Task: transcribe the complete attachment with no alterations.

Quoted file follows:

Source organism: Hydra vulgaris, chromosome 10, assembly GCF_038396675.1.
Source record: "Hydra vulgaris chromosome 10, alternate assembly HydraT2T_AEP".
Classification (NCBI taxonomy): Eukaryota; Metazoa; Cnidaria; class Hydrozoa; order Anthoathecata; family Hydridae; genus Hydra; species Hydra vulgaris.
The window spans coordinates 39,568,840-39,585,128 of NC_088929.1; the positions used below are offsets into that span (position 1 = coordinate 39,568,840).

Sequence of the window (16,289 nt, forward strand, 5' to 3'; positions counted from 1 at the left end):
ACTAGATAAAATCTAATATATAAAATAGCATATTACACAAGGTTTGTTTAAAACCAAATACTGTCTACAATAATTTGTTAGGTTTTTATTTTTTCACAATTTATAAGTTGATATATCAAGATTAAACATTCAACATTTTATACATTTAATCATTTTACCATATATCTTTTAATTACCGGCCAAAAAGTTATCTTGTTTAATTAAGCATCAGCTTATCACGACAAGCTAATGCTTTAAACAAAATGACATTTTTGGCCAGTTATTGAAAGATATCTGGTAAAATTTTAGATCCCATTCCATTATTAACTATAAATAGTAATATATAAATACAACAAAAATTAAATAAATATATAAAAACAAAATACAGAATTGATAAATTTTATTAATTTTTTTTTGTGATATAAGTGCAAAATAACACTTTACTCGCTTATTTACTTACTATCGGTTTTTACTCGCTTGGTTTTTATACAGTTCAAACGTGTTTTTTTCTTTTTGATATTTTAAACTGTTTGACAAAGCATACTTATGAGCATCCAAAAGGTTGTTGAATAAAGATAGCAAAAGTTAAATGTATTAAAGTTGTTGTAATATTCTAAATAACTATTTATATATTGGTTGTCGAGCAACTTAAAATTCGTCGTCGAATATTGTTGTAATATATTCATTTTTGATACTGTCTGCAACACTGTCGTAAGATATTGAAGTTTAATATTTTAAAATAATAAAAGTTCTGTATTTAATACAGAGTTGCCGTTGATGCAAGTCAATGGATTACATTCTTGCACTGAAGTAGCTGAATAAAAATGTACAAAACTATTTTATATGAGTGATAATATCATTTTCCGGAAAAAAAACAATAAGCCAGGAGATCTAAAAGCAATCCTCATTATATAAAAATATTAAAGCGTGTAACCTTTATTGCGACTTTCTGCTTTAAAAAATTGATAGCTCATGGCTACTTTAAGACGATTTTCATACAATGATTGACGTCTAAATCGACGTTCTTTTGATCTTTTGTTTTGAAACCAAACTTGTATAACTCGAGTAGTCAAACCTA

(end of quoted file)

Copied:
Source organism: Hydra vulgaris, chromosome 10, assembly GCF_038396675.1.
Source record: "Hydra vulgaris chromosome 10, alternate assembly HydraT2T_AEP".
Classification (NCBI taxonomy): Eukaryota; Metazoa; Cnidaria; class Hydrozoa; order Anthoathecata; family Hydridae; genus Hydra; species Hydra vulgaris.
The window spans coordinates 39,568,840-39,585,128 of NC_088929.1; the positions used below are offsets into that span (position 1 = coordinate 39,568,840).

Sequence of the window (16,289 nt, forward strand, 5' to 3'; positions counted from 1 at the left end):
ACTAGATAAAATCTAATATATAAAATAGCATATTACACAAGGTTTGTTTAAAACCAAATACTGTCTACAATAATTTGTTAGGTTTTTATTTTTTCACAATTTATAAGTTGATATATCAAGATTAAACATTCAACATTTTATACATTTAATCATTTTACCATATATCTTTTAATTACCGGCCAAAAAGTTATCTTGTTTAATTAAGCATCAGCTTATCACGACAAGCTAATGCTTTAAACAAAATGACATTTTTGGCCAGTTATTGAAAGATATCTGGTAAAATTTTAGATCCCATTCCATTATTAACTATAAATAGTAATATATAAATACAACAAAAATTAAATAAATATATAAAAACAAAATACAGAATTGATAAATTTTATTAATTTTTTTTTGTGATATAAGTGCAAAATAACACTTTACTCGCTTATTTACTTACTATCGGTTTTTACTCGCTTGGTTTTTATACAGTTCAAACGTGTTTTTTTCTTTTTGATATTTTAAACTGTTTGACAAAGCATACTTATGAGCATCCAAAAGGTTGTTGAATAAAGATAGCAAAAGTTAAATGTATTAAAGTTGTTGTAATATTCTAAATAACTATTTATATATTGGTTGTCGAGCAACTTAAAATTCGTCGTCGAATATTGTTGTAATATATTCATTTTTGATACTGTCTGCAACACTGTCGTAAGATATTGAAGTTTAATATTTTAAAATAATAAAAGTTCTGTATTTAATACAGAGTTGCCGTTGATGCAAGTCAATGGATTACATTCTTGCACTGAAGTAGCTGAATAAAAATGTACAAAACTATTTTATATGAGTGATAATATCATTTTCCGGAAAAAAAACAATAAGCCAGGAGATCTAAAAGCAATCCTCATTATATAAAAATATTAAAGCGTGTAACCTTTATTGCGACTTTCTGCTTTAAAAAATTGATAGCTCATGGCTACTTTAAGACGATTTTCATACAATGATTGACGTCTAAATCGACGTTCTTTTGATCTTTTGTTTTGAAACCAAACTTGTATAACTCGAGTAGTCAAACCTA